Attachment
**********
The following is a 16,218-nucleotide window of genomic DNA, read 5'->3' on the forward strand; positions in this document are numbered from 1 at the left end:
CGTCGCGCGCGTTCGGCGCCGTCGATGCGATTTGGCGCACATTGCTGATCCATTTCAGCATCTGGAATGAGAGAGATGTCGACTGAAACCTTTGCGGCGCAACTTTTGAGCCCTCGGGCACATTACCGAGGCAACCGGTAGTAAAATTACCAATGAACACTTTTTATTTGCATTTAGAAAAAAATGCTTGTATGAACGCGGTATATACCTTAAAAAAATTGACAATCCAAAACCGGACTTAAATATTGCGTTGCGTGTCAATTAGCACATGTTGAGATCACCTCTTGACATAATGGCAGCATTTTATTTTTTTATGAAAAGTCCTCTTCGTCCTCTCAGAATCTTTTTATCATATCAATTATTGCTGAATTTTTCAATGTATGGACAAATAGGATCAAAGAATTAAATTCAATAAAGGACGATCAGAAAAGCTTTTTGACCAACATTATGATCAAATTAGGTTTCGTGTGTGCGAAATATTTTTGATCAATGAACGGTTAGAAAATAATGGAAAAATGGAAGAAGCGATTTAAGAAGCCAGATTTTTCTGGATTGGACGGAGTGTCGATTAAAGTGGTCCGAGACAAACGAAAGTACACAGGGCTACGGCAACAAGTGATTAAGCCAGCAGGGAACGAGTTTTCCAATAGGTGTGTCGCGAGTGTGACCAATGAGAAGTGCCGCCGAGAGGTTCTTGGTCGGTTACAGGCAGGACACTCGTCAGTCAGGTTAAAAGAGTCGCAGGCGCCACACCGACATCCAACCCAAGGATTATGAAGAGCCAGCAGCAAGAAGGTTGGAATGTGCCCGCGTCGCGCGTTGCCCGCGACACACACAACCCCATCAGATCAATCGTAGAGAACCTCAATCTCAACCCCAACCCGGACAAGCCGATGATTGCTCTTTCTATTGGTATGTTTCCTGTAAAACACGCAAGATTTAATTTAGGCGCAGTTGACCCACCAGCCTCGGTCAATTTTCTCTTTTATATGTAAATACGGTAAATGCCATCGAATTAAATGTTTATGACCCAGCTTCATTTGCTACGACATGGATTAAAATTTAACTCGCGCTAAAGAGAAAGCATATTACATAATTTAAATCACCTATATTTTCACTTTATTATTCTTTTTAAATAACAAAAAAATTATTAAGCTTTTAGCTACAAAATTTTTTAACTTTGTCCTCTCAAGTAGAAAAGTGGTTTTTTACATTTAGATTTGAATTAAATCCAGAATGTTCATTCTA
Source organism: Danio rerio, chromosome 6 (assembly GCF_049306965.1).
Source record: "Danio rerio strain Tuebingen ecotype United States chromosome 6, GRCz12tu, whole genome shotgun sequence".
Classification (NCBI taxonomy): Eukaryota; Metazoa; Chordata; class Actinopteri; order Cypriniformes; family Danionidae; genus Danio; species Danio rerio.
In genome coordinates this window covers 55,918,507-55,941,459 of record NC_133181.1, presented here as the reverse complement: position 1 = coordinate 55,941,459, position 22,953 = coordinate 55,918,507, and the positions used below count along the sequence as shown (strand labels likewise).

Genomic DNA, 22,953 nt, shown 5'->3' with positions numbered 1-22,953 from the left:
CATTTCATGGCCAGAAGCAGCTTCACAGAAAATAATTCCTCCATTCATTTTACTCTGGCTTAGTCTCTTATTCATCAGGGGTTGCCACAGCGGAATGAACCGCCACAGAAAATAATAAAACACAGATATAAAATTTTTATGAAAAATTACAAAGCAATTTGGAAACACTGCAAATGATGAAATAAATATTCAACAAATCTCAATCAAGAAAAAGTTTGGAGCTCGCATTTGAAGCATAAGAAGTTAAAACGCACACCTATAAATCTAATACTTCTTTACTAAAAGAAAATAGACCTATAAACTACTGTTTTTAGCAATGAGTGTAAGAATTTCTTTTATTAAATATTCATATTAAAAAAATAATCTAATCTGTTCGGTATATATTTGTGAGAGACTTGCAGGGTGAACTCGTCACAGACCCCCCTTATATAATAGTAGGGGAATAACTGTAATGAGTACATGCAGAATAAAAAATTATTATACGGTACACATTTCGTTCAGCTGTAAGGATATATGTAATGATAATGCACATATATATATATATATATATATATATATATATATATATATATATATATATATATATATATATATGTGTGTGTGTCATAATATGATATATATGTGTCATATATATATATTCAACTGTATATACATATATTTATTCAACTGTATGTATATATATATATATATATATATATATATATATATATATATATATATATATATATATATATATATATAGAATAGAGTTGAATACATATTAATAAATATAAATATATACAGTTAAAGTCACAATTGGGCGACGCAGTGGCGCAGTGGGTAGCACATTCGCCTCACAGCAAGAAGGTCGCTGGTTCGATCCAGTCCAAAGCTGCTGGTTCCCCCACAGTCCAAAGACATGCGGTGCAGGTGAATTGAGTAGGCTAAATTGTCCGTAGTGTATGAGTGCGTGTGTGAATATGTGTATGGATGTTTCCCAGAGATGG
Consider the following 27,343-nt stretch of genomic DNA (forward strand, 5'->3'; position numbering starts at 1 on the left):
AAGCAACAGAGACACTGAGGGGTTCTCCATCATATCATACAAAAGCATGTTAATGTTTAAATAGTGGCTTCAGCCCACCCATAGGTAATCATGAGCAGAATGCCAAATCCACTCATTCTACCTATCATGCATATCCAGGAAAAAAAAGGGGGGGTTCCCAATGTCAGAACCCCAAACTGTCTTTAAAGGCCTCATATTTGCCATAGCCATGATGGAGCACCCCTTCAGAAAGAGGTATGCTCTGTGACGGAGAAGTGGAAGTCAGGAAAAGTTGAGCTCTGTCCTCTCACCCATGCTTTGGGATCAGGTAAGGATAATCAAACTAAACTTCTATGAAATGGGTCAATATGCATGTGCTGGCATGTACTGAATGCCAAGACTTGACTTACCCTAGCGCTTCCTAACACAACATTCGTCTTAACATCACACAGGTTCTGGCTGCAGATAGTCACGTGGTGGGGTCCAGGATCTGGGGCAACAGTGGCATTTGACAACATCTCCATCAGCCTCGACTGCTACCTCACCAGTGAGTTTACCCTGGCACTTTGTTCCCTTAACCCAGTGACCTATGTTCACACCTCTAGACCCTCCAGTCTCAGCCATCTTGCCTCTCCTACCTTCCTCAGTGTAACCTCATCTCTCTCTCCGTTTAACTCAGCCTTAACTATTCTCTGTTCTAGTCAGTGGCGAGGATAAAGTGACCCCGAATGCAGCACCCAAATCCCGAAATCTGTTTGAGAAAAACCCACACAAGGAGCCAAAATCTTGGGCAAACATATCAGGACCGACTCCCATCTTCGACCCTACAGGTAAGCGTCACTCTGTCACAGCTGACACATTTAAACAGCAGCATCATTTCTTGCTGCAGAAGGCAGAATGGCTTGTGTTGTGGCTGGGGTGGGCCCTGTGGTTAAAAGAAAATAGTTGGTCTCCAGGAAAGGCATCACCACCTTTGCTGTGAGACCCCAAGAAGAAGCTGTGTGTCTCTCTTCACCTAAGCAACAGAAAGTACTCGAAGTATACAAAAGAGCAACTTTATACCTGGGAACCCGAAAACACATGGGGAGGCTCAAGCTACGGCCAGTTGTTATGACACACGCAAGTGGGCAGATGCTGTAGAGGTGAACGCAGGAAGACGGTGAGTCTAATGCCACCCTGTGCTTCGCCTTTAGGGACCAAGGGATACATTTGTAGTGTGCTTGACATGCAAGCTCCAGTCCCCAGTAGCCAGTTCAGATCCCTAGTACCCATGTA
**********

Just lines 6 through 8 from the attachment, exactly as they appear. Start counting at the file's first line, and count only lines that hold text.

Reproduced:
In genome coordinates this window covers 55,918,507-55,941,459 of record NC_133181.1, presented here as the reverse complement: position 1 = coordinate 55,941,459, position 22,953 = coordinate 55,918,507, and the positions used below count along the sequence as shown (strand labels likewise).

Genomic DNA, 22,953 nt, shown 5'->3' with positions numbered 1-22,953 from the left:
CATTTCATGGCCAGAAGCAGCTTCACAGAAAATAATTCCTCCATTCATTTTACTCTGGCTTAGTCTCTTATTCATCAGGGGTTGCCACAGCGGAATGAACCGCCACAGAAAATAATAAAACACAGATATAAAATTTTTATGAAAAATTACAAAGCAATTTGGAAACACTGCAAATGATGAAATAAATATTCAACAAATCTCAATCAAGAAAAAGTTTGGAGCTCGCATTTGAAGCATAAGAAGTTAAAACGCACACCTATAAATCTAATACTTCTTTACTAAAAGAAAATAGACCTATAAACTACTGTTTTTAGCAATGAGTGTAAGAATTTCTTTTATTAAATATTCATATTAAAAAAATAATCTAATCTGTTCGGTATATATTTGTGAGAGACTTGCAGGGTGAACTCGTCACAGACCCCCCTTATATAATAGTAGGGGAATAACTGTAATGAGTACATGCAGAATAAAAAATTATTATACGGTACACATTTCGTTCAGCTGTAAGGATATATGTAATGATAATGCACATATATATATATATATATATATATATATATATATATATATATATATATATATATATATATATATGTGTGTGTGTCATAATATGATATATATGTGTCATATATATATATTCAACTGTATATACATATATTTATTCAACTGTATGTATATATATATATATATATATATATATATATATATATATATATATATATATATATATATATATATATAGAATAGAGTTGAATACATATTAATAAATATAAATATATACAGTTAAAGTCACAATTGGGCGACGCAGTGGCGCAGTGGGTAGCACATTCGCCTCACAGCAAGAAGGTCGCTGGTTCGATCCAGTCCAAAGCTGCTGGTTCCCCCACAGTCCAAAGACATGCGGTGCAGGTGAATTGAGTAGGCTAAATTGTCCGTAGTGTATGAGTGCGTGTGTGAATATGTGTATGGATGTTTCCCAGAGATGG